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Over the last 5 years, each individual sector within the spirits and liqueurs market has observed various changes, with the biggest alterations involving vodka and Scotch whisky. In Spirits & Liqueurs, its new Market Report, market intelligence provider Key Note says that sales of vodka increased by 16.8% over the review period (from 2005 to 2009) and currently account for 32.4% of the entire spirits and liqueurs market. Conversely, the Scotch whisky sector has seen a massive decrease of more than 23.3% over the last 5 years and currently accounts for 24.3% of the market, down from the 31% share that it held in 2005. The majority of sectors saw some loss over the review period, with consumer preferences shifting away from more traditional spirits and towards more fashionable and popular alcoholic drinks, such as vodka.
The last decade has seen demographics in the UK dictate the market, with divisions in the spirits and liqueurs market having formed corresponding to consumer age. Growth in sales of white spirits and particularly of vodka has been maintained by younger consumers, who have enjoyed the versatility of the spirit, i.e. in cocktails, while brands such as Smirnoff have achieved global domination. In contrast, the dark spirit industry has reported a gradual decrease in the past few years. The Scotch industry, especially, has experienced a steady decline for some time, although, since the recession was announced in the UK in 2008, conditions have worsened. Furthermore, Scotch is typically favoured by older consumers, holding less of an appeal to the mass audience, who are typically younger.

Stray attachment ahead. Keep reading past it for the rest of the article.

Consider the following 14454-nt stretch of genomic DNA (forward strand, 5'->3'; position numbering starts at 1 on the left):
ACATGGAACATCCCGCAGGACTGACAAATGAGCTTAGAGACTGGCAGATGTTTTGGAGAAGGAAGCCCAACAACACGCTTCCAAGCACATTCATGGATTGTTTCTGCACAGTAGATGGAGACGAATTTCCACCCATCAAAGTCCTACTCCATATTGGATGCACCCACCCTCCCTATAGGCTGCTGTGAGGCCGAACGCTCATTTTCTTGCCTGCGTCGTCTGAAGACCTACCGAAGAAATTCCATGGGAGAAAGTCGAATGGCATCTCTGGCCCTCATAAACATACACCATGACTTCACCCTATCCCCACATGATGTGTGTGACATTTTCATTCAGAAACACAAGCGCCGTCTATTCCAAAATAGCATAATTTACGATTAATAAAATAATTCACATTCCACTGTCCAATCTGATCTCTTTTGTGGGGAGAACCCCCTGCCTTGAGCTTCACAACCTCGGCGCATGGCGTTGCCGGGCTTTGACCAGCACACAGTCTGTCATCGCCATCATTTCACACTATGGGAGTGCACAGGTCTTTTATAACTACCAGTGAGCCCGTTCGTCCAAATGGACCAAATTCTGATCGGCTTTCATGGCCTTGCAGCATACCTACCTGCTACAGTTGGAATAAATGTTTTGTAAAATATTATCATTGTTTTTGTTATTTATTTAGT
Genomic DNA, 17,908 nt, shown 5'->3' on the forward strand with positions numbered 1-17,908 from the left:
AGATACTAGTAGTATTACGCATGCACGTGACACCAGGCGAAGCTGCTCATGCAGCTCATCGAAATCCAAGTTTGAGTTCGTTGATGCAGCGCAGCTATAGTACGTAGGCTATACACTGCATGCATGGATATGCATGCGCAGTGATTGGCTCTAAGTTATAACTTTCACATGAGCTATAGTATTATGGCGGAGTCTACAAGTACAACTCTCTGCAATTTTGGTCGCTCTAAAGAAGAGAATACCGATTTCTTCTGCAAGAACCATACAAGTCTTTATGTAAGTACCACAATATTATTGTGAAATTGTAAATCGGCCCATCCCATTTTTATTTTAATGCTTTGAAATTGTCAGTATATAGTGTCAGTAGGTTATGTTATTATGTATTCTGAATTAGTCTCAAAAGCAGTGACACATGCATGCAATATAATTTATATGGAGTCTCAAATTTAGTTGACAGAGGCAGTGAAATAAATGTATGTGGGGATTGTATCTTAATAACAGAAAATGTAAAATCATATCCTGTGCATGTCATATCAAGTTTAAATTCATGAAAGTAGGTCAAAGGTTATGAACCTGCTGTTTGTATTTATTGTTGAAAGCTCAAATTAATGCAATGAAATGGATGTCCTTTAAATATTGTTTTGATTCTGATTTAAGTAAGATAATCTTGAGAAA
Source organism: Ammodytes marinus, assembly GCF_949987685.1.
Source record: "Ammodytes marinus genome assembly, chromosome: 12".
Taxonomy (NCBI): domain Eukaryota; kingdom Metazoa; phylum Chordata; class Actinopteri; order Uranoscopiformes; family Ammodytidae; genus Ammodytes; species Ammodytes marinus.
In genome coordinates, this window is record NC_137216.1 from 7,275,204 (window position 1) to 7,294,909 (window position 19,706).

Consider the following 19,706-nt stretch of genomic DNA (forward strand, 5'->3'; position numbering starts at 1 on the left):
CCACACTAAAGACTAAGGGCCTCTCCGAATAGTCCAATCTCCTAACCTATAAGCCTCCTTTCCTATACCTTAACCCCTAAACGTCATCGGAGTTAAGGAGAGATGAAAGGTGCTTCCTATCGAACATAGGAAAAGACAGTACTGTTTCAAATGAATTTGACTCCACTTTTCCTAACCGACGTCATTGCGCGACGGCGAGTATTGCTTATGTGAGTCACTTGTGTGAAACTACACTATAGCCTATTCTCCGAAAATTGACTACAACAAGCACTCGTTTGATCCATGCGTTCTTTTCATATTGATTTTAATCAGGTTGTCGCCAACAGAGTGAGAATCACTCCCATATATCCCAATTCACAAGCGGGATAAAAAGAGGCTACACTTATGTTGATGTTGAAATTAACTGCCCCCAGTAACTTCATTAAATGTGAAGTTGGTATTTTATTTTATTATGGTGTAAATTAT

The total UK market for spirits and liqueurs was valued at nearly £8.4bn at current prices in 2009, after declining by 2.1% from 2005. The market grew in 2007 and 2008, but dipped in 2006 and 2009, in line with the fluctuating UK economy.
The profile of the UK population is continuing to age, with 20.8% more people expected to live to over the age of 75 during the 10 years between 2008 and 2018. Although much of the growth in the spirits and liqueurs industry is sustained by sales to younger consumers, there is still a market for older consumers. However, despite the potential for growth that such a change in demographics could generate, factors such as concern over health and wellbeing, which are strongly associated with alcohol, could deter consumers, as they try to maintain the healthiest lifestyle possible. The cost of spirits is also a strain on the older consumer; most old age pensioners (OAP's) are on a low income, and such purchases are therefore considered a luxury.
While the spirits and liqueurs industry is currently dominated by major players, which will continue to make it hard for new competitors to enter the marketplace successfully, one potential sector of the market that could see growth is the own-brands sector. In the last few years, the own-brand market has seen increased growth, much to the dismay of private-label companies. If the economic instability continues, further growth could be seen as price-conscious consumers will tend to opt for cheaper own-brand spirits over the higher end branded products.
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Notes to editors:
Key Note's 2010 Market Report, Spirits & Liqueurs, examines the spirits and liqueurs industry within the UK. The main sectors that comprise the spirits and liqueurs market are Scotch whisky, imported whiskey, brandy and cognac, dark rum, vodka, gin, white rum, tequila and liqueurs. The ready-to-drink (RTD) market is also mentioned briefly, as the majority of brands within this sector are part of leading companies involved in the production and distribution of alcoholic beverages; for example, Smirnoff Ice is part of Smirnoff.
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